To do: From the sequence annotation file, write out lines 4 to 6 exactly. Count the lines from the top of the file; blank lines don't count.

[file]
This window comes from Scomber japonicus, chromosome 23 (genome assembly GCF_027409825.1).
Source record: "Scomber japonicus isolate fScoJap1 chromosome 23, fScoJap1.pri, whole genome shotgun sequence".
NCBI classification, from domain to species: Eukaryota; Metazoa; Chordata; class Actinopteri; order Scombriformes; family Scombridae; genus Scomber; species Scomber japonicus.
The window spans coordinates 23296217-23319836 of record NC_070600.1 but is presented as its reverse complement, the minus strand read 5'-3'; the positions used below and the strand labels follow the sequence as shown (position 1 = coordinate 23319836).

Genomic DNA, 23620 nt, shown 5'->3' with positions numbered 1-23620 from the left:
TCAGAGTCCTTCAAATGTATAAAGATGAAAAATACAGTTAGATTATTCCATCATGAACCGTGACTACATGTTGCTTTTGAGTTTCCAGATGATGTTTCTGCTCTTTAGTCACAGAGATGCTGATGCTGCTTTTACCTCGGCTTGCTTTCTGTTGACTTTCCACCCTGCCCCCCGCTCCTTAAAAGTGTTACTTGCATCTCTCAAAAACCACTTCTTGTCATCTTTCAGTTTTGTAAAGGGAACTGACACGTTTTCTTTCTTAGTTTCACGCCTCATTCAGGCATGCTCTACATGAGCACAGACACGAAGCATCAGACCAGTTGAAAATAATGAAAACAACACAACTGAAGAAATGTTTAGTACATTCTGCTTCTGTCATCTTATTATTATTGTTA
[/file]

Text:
The window spans coordinates 23296217-23319836 of record NC_070600.1 but is presented as its reverse complement, the minus strand read 5'-3'; the positions used below and the strand labels follow the sequence as shown (position 1 = coordinate 23319836).

Genomic DNA, 23620 nt, shown 5'->3' with positions numbered 1-23620 from the left:
TCAGAGTCCTTCAAATGTATAAAGATGAAAAATACAGTTAGATTATTCCATCATGAACCGTGACTACATGTTGCTTTTGAGTTTCCAGATGATGTTTCTGCTCTTTAGTCACAGAGATGCTGATGCTGCTTTTACCTCGGCTTGCTTTCTGTTGACTTTCCACCCTGCCCCCCGCTCCTTAAAAGTGTTACTTGCATCTCTCAAAAACCACTTCTTGTCATCTTTCAGTTTTGTAAAGGGAACTGACACGTTTTCTTTCTTAGTTTCACGCCTCATTCAGGCATGCTCTACATGAGCACAGACACGAAGCATCAGACCAGTTGAAAATAATGAAAACAACACAACTGAAGAAATGTTTAGTACATTCTGCTTCTGTCATCTTATTATTATTGTTA